Infodemiology in the Battle Against Ebola: Mining the Web for Public Health Surveillance

“Infodemiology includes the analysis of queries from Internet search engines to predict disease outbreaks; monitoring people’s’ status updates on microblogs such as Twitter for syndromic surveillance; detecting and quantifying disparities in health information availability; identifying and monitoring of public health relevant publications on the Internet” (Eysenbach, 2009)

Internet data, especially search engine queries and social media postings, have shown promise in contributing to syndromic surveillance for several communicable diseases, including Ebola. Much has been written about the global response to the 2014 Ebola outbreak in West Africa, “lessons learned” have often focused on operational reasons why health systems faltered and why the humanitarian response came late, often taking donors and international aid agencies like the World Health Organisation (WHO) to task for mishandling the crisis.

A systematic review published in 2014 by Nuti and his colleagues, highlighted that in recent years, researchers have been increasingly utilising online search data for a diversity of health topics with some successful applications in the field of infectious disease surveillance, especially in countries with high Internet penetration levels (Nuti et al., 2014).

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Podcast: “Health: Why Tech and Data, Not Aid is the Answer”

 

Mariéme Jamme is a Tech entrepreneur, activist and co-founder of Africa Gathering, a global platform bringing together entrepreneurs and others to share ideas about development in Africa.

In 2012 Southbank Centre launched Africa Utopia, a festival dedicated to bringing art, ideas and discussions on African politics, technology, education and trade from Africa and the African diaspora to audiences in the UK.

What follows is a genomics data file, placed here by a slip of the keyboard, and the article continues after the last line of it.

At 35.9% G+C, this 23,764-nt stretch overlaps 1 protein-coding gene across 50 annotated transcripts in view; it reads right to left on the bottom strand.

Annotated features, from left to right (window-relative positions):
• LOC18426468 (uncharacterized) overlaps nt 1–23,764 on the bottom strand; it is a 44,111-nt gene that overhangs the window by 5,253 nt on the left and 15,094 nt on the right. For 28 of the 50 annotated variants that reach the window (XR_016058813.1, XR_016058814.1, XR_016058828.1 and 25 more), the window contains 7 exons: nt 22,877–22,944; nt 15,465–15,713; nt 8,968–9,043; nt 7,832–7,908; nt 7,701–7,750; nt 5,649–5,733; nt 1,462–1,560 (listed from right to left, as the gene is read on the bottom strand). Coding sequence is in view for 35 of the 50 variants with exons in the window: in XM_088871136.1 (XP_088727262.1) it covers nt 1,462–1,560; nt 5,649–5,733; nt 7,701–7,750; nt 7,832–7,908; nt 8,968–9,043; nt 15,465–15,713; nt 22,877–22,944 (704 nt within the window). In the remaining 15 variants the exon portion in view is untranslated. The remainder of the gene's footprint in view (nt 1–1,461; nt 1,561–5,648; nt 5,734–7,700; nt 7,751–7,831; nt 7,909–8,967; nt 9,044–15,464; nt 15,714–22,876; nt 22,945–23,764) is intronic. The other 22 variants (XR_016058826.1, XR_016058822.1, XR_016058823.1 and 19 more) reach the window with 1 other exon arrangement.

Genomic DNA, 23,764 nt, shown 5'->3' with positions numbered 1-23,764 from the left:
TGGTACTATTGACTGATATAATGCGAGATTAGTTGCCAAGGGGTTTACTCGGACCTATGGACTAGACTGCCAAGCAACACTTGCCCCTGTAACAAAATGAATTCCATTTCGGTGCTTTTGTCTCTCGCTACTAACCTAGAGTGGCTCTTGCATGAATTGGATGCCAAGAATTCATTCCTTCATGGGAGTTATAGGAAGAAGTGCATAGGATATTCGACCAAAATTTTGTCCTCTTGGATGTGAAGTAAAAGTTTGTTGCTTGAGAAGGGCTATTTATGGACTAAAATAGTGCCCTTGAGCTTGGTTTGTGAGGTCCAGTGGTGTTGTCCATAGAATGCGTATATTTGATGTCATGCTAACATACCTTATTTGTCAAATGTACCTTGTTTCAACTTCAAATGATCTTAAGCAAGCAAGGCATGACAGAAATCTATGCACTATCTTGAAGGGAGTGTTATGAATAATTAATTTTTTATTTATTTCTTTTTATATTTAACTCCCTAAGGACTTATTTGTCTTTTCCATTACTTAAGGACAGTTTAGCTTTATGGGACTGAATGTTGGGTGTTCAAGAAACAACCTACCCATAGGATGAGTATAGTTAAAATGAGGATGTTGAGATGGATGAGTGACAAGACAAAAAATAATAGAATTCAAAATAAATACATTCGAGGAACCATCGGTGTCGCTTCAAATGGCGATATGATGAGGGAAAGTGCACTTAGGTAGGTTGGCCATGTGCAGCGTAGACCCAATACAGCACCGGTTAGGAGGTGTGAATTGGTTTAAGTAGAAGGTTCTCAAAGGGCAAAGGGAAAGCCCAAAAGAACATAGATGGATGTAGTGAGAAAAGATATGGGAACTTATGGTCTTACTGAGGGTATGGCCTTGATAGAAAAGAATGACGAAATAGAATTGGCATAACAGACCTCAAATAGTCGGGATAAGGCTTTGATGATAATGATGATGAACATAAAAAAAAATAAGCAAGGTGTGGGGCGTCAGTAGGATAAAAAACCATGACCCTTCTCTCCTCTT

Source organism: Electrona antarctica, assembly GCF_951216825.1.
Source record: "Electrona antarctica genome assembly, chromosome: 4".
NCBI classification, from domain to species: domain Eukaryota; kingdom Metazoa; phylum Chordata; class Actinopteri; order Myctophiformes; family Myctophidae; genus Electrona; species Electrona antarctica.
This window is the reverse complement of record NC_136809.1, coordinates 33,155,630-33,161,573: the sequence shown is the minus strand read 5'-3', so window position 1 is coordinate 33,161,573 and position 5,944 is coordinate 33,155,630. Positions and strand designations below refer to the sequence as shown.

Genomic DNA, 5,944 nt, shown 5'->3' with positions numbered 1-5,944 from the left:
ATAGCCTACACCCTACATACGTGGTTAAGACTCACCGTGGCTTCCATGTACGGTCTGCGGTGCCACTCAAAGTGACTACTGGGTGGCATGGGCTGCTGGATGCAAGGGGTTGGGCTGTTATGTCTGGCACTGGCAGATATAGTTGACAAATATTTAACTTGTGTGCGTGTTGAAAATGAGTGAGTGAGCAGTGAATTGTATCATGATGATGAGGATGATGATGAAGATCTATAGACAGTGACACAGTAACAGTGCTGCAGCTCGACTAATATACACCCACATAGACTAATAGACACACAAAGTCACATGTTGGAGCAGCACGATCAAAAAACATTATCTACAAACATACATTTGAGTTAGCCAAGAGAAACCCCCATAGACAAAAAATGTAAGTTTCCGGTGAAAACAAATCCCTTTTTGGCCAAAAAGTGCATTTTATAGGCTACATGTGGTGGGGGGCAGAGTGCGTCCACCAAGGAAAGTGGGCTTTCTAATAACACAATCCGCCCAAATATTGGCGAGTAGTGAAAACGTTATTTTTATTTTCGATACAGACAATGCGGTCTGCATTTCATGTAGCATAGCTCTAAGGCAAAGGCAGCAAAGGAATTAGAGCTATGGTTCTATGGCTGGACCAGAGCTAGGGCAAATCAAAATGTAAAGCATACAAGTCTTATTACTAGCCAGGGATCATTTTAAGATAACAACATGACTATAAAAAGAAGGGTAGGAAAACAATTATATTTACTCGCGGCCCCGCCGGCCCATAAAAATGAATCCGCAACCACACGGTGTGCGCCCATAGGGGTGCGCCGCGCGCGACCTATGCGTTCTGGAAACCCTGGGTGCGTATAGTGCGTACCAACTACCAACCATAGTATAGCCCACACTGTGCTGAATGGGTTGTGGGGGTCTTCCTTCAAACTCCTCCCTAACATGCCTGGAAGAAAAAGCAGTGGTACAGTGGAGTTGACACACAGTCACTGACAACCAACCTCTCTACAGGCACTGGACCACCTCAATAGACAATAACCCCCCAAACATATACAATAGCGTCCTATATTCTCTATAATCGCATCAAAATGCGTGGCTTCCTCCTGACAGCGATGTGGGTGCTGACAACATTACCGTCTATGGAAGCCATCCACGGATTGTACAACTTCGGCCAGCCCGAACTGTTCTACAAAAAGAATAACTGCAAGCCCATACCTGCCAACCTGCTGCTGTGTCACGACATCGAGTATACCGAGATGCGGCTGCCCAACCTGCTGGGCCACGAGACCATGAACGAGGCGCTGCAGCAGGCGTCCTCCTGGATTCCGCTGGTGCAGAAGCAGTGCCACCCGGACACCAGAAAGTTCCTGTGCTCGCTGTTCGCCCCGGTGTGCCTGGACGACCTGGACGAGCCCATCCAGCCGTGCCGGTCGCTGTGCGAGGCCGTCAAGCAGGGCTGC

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#GFI4SD – Post 3: Can the Latest Technology Be Utilised to Transform Safety Nets and Social Protection, and how?

 

On the last day of the first Global Festival of Ideas for Sustainable Development, which took place in Bonn, one of the main topics to be tackled was: Disruptors to Development: Utilising the Latest Technology to Transform Safety Nets and Social Protection.

Disruptive technologies can be used to achieve social change. One of the main reasons for that is the ability that we have to capture and analyze data. In many occasions though, this “power” can be proved to be a double edged sword. As mentioned during the discussion: “technology is a knife, you can use that to cook or to kill people“.

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#GFI4SD – Post 2: Can Data Be Harnessed to Protect People, and How?

The final day of the three-day Global Festival of Ideas for Sustainable Development raised this overarching question: “how can we protect individuals and communities caught up in shocks and disruptors?”

Data was broadly discussed throughout the various discussion and debates of the day. However, the issue of data had already been introduced the day before during the closing session entitled “Harnessing the data revolution to reach the missing millions”, which provided a forum for unpacking the data challenge underpinning the goal of leaving no one behind. Among other topics, a panelist highlighted how her institute created digital maps to visualise mobile internet activities in China, and how it analysed the gaps.

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#GFI4SD – Post 1: Can Data Ensure SDGs Truly ‘Leave No One Behind’?

The inaugural Global Festival of Ideas for Sustainable Development 2017, organized by the UN SDG Action campaign and the Overseas Development Institute (ODI), billing itself as “the world’s first playable policy conference”, kicked off in Bonn, Germany, on 1st March. Over 3 days, the conference features High level plenary sessions, presentations, discussion and debates, policy simulations and participatory games based on interactive and immersive technology.

A central theme of the conference is ‘leave no one behind’, a soaring rhetoric that, in its broadest sense, means ensuring that targets and indicators will not be considered met unless they have been met for every person around the globe. In responding to this goal, the conference presents several sessions and discussion centering around what tools the global community and SDG actors need to ensure they have innovative approaches to accomplish their mission.

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